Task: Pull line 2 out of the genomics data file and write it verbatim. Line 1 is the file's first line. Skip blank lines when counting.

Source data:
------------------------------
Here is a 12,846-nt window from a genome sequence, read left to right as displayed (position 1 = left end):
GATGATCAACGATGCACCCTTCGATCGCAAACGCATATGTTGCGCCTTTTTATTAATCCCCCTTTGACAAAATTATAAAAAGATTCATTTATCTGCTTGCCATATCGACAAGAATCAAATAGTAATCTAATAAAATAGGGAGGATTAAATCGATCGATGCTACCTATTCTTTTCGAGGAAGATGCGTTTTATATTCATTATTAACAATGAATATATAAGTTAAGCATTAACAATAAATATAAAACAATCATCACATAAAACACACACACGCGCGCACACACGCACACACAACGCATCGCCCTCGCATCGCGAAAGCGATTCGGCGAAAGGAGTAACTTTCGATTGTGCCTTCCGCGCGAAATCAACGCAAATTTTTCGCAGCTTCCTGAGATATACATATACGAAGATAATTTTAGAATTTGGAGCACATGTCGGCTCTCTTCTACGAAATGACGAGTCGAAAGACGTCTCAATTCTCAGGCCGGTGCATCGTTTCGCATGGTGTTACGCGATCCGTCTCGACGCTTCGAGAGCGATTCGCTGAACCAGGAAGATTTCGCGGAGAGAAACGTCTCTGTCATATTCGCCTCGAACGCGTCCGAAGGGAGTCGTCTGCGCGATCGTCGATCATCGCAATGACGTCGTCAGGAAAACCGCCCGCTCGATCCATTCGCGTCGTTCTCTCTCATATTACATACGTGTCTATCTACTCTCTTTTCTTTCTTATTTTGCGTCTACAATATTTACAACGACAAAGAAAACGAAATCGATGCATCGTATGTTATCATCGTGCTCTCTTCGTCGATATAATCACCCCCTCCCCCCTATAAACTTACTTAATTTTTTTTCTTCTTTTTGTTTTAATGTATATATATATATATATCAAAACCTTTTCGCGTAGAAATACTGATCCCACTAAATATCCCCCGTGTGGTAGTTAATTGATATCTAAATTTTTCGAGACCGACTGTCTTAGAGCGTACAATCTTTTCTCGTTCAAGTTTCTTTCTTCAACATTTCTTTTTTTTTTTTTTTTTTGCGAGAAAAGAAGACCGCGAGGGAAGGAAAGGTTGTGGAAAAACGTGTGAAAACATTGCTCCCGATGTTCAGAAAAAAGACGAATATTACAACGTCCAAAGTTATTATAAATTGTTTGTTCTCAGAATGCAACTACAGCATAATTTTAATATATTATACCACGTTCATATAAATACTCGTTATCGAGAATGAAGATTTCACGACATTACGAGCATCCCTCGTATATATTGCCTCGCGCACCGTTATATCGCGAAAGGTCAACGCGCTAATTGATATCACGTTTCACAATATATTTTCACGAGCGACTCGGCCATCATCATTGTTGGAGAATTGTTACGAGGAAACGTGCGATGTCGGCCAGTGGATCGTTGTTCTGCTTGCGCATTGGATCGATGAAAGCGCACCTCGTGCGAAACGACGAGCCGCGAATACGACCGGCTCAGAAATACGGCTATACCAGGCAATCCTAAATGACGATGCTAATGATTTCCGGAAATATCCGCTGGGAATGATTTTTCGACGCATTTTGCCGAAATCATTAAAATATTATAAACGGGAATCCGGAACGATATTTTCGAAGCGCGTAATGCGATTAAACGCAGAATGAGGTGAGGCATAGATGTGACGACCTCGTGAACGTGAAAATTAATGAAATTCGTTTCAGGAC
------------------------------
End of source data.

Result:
GATGATCAACGATGCACCCTTCGATCGCAAACGCATATGTTGCGCCTTTTTATTAATCCCCCTTTGACAAAATTATAAAAAGATTCATTTATCTGCTTGCCATATCGACAAGAATCAAATAGTAATCTAATAAAATAGGGAGGATTAAATCGATCGATGCTACCTATTCTTTTCGAGGAAGATGCGTTTTATATTCATTATTAACAATGAATATATAAGTTAAGCATTAACAATAAATATAAAACAATCATCACATAAAACACACACACGCGCGCACACACGCACACACAACGCATCGCCCTCGCATCGCGAAAGCGATTCGGCGAAAGGAGTAACTTTCGATTGTGCCTTCCGCGCGAAATCAACGCAAATTTTTCGCAGCTTCCTGAGATATACATATACGAAGATAATTTTAGAATTTGGAGCACATGTCGGCTCTCTTCTACGAAATGACGAGTCGAAAGACGTCTCAATTCTCAGGCCGGTGCATCGTTTCGCATGGTGTTACGCGATCCGTCTCGACGCTTCGAGAGCGATTCGCTGAACCAGGAAGATTTCGCGGAGAGAAACGTCTCTGTCATATTCGCCTCGAACGCGTCCGAAGGGAGTCGTCTGCGCGATCGTCGATCATCGCAATGACGTCGTCAGGAAAACCGCCCGCTCGATCCATTCGCGTCGTTCTCTCTCATATTACATACGTGTCTATCTACTCTCTTTTCTTTCTTATTTTGCGTCTACAATATTTACAACGACAAAGAAAACGAAATCGATGCATCGTATGTTATCATCGTGCTCTCTTCGTCGATATAATCACCCCCTCCCCCCTATAAACTTACTTAATTTTTTTTCTTCTTTTTGTTTTAATGTATATATATATATATATCAAAACCTTTTCGCGTAGAAATACTGATCCCACTAAATATCCCCCGTGTGGTAGTTAATTGATATCTAAATTTTTCGAGACCGACTGTCTTAGAGCGTACAATCTTTTCTCGTTCAAGTTTCTTTCTTCAACATTTCTTTTTTTTTTTTTTTTTTGCGAGAAAAGAAGACCGCGAGGGAAGGAAAGGTTGTGGAAAAACGTGTGAAAACATTGCTCCCGATGTTCAGAAAAAAGACGAATATTACAACGTCCAAAGTTATTATAAATTGTTTGTTCTCAGAATGCAACTACAGCATAATTTTAATATATTATACCACGTTCATATAAATACTCGTTATCGAGAATGAAGATTTCACGACATTACGAGCATCCCTCGTATATATTGCCTCGCGCACCGTTATATCGCGAAAGGTCAACGCGCTAATTGATATCACGTTTCACAATATATTTTCACGAGCGACTCGGCCATCATCATTGTTGGAGAATTGTTACGAGGAAACGTGCGATGTCGGCCAGTGGATCGTTGTTCTGCTTGCGCATTGGATCGATGAAAGCGCACCTCGTGCGAAACGACGAGCCGCGAATACGACCGGCTCAGAAATACGGCTATACCAGGCAATCCTAAATGACGATGCTAATGATTTCCGGAAATATCCGCTGGGAATGATTTTTCGACGCATTTTGCCGAAATCATTAAAATATTATAAACGGGAATCCGGAACGATATTTTCGAAGCGCGTAATGCGATTAAACGCAGAATGAGGTGAGGCATAGATGTGACGACCTCGTGAACGTGAAAATTAATGAAATTCGTTTCAGGAC